martedì, Luglio 5

Behind the Rise of Donald Trump Donald Trump is not a surprise. The Simpsons already predicted his candidacy

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The Simpsons’ writers were right; a Donald Trump presidency is quite possible. And it shouldn’t be surprising that his campaign has been so successful. In many ways, Donald Trump was born to reach such success as a presidential candidate in today’s America. He is, simply, perfect for today’s American society.

Besides being a controversial politician, Donald Trump is a successful billionaire and businessman and a former reality TV star. He embodies certain aspects of the American Dream, and many aspects of American society. He boasts without the slightest hesitation about his billions and about his success; he speaks in an all-American no-nonsense manner; and his style is clear-cut and direct. Never do you see “The Donald” – as he is nicknamed – go into a long intellectual explanation regarding an issue. His solutions are simple and radical. And he is a man of action.

These attributes go down well with American society. Trump’s forceful ways are no more than the exaggeration of the competitive traits of a capitalist society; and his lack of interest in the politically correct very well suits voters who have been surrounded by controversial shows. There were times when Fox News was considered a radical network. Seen from Europe, such a network would even be considered extremist and dangerous. But, in America, Fox News is a leading network that many turn to for their daily dose of news and information. One shouldn’t judge it with European criteria; it should be judged based on American criteria, which are quite different. The same goes for Donald Trump. He would not be a credible candidate in most European countries. But, in the United States, he is.

Societies are different. And they look for people who resemble them and whose messages resonate with them. This is where the problem really is. Donald Trump is to Americans what capitalism is to America. He is the embodiment of the capitalist system, with his drive for excessive competition, his materialism, and his lack of interest in intellectual and philosophical pursuits. In short, he is a perfect match for voters who believe in capitalism and uphold competition, and who measure life by financial and professional success. From reality TV shows to Hollywood movies, Americans are subjected to different variations of such a worldview. And such reality TV shows and Hollywood movies would not attract them if they did not believe in that worldview to start with.

Besides being a presidential candidate, Donald Trump is in himself a successful brand. His businesses are not dissociable from his name and his persona. His gold trademark is a symbol of his success and of his wealth. But if gold is a positive trademark, he also has a negative one: his “You’re fired!” catchphrase. Both have worked in his favor. One might naturally think that while gold brings to mind positive experiences, the “You’re fired!” catchphrase would make a person unpopular as it would remind a regular public of a negative experience, one to be avoided. But that is not true in Trump’s case. “You’re fired!” is a symbol of Trump’s power and, having been the sad end for candidates who failed on his former reality TV show The Apprentice, it revives into many Americans the fires of the American dream, with the competitive spirit that comes with it, as the well as the power that money provides.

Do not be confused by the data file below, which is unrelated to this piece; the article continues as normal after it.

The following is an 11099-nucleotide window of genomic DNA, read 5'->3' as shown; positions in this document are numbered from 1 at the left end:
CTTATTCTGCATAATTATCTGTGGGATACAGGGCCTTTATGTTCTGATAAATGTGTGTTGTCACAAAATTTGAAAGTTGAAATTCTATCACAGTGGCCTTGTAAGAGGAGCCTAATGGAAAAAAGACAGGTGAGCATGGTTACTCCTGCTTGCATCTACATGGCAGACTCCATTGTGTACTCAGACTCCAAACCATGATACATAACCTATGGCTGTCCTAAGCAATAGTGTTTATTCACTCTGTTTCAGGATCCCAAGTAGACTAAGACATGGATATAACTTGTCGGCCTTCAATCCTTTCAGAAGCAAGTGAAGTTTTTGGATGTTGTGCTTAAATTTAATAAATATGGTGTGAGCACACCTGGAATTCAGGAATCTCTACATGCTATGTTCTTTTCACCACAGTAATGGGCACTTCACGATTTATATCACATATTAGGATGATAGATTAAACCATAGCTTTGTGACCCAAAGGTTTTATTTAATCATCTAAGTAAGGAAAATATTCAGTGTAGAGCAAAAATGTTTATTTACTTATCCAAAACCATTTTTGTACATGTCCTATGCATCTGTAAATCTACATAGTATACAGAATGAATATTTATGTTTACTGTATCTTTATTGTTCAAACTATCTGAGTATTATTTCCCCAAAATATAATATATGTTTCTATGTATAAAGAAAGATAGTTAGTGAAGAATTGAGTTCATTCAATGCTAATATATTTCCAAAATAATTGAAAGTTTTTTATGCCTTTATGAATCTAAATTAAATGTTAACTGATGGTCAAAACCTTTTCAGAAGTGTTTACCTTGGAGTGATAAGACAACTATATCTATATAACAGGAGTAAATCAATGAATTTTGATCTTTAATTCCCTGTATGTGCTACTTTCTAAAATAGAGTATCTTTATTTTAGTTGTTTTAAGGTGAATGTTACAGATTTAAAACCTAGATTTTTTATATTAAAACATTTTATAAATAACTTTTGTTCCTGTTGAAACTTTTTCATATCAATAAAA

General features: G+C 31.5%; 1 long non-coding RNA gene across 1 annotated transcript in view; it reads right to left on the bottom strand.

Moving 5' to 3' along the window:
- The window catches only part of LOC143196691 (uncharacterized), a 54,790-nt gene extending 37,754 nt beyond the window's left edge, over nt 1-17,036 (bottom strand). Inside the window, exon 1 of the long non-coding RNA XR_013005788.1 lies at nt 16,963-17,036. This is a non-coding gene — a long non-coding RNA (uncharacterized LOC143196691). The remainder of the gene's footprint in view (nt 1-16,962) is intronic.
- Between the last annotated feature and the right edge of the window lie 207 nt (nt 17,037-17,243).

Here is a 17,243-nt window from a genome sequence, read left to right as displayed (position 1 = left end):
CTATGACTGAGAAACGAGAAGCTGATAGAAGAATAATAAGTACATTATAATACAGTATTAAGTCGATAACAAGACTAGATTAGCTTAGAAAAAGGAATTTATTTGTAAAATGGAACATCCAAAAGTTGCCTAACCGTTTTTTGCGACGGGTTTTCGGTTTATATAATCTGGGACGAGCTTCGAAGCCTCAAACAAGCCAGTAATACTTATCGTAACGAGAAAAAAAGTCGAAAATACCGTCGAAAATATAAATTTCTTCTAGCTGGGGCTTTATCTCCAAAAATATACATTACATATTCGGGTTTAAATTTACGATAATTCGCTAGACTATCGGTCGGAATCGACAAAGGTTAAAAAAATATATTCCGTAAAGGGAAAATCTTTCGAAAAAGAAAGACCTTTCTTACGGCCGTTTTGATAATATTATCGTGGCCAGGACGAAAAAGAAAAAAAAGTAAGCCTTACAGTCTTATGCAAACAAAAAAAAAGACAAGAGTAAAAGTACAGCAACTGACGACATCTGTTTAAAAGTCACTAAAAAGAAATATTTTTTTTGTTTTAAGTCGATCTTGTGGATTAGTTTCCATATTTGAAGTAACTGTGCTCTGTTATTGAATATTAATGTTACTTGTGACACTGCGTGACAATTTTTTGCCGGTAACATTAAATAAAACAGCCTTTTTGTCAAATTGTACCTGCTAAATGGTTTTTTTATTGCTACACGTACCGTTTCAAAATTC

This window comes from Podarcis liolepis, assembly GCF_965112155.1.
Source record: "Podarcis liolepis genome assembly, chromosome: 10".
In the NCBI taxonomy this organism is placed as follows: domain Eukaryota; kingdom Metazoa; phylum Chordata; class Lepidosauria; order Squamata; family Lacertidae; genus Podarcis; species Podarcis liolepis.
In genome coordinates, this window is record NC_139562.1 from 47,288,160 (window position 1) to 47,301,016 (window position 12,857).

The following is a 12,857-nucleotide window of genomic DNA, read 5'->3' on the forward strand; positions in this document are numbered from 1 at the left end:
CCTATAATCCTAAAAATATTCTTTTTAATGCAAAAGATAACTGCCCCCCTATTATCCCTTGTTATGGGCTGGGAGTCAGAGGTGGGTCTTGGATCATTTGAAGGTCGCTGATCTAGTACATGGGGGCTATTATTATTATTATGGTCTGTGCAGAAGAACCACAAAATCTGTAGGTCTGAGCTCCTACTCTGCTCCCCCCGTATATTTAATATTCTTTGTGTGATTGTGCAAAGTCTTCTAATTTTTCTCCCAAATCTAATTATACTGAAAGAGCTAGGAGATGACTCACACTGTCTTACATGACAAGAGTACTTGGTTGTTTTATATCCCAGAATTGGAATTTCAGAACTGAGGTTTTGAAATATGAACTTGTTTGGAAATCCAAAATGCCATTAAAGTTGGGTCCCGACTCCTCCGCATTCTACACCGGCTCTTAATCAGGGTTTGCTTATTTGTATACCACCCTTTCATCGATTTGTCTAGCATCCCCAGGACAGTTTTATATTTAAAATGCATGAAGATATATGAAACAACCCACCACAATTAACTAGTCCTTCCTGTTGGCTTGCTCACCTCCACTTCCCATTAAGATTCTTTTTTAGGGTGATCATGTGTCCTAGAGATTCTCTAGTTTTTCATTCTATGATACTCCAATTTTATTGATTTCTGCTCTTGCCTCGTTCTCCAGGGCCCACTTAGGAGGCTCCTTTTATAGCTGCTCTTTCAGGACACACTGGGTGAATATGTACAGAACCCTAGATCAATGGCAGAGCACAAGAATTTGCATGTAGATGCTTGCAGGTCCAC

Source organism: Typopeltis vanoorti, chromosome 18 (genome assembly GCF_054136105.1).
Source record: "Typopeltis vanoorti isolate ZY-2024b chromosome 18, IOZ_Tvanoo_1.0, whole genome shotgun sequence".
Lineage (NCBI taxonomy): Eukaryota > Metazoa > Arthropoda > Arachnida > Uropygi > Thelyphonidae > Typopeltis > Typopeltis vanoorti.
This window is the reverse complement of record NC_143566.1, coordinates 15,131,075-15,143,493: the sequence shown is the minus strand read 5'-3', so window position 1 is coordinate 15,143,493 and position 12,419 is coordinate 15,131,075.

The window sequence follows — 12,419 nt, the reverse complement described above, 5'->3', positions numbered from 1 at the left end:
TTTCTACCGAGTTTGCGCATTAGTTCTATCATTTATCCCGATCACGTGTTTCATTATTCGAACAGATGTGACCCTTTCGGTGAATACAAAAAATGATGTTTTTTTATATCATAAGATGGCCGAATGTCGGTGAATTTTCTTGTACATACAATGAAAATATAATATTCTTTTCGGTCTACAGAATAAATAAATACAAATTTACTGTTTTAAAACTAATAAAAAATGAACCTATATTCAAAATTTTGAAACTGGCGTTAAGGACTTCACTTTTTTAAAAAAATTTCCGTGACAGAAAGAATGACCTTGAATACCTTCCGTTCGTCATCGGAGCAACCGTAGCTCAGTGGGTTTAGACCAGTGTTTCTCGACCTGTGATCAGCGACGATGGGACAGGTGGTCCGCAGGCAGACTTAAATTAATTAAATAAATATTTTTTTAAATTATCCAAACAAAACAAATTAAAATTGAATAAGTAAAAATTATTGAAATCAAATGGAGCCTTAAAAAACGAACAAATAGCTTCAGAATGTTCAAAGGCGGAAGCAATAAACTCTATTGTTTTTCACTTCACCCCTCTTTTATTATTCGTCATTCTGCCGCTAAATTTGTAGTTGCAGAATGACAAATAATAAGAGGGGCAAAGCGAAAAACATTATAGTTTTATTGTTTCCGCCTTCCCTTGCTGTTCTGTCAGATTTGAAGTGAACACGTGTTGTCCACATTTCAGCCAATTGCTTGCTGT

If American society is attached to such a Darwinian value system, Barack Obama’s success in winning the presidential election in 2008 as an underdog should not be considered as an outlier; for despite the appearances and the political differences between Obama and Trump, Obama’s 2008 presidential campaign benefitted from two trends that are currently favoring Trump’s campaign as well. First, Barack Obama profited, as Donald Trump is currently profiting, from something Americans love: a success story. Be it Obama’s struggle to become an influential political figure in America in spite of his background or Trump’s business adventures, both their personal stories symbolize the very American ideal of success. Second, Donald Trump is running as an anti-system candidate, which is very similar, in essence and from a marketing point of view, to the positioning adopted by the Barack Obama of 2008. Of course, Obama ran, back then, as a leftwinger; and Trump is a hardline rightwinger. But in both cases, the candidacy was presented as a bid to brake a rotten political system. Obama’s “Yes, we can!” and Trump’s “Make America great again!” are different politically, based on the respective programs behind them, but they are similar as promises to comprehensively overturn a situation that is unfavorable for the entire country.

It should not be a surprise that Donald Trump might become the next president of a society that idolizes Steve Jobs, who did business in a nasty manner and who sent plenty of jobs abroad to maximize his company’s profits, a society that has exported to the rest of the world The Kardashians and violent wrestling, a society where gun control is nearly impossible by law. Donald Trump is not a phenomenon. His aggressiveness, his materialism, and his disrespect for competitors are in tune with the American value system.

Only time will tell if The Simpsons’ writers were able to predict the future, with “Bart to the Future”. But, no matter the result of the American presidential election, respect should be paid to them, as they have, once more, been proven excellent observers of American society. Donald Trump is not an accident.


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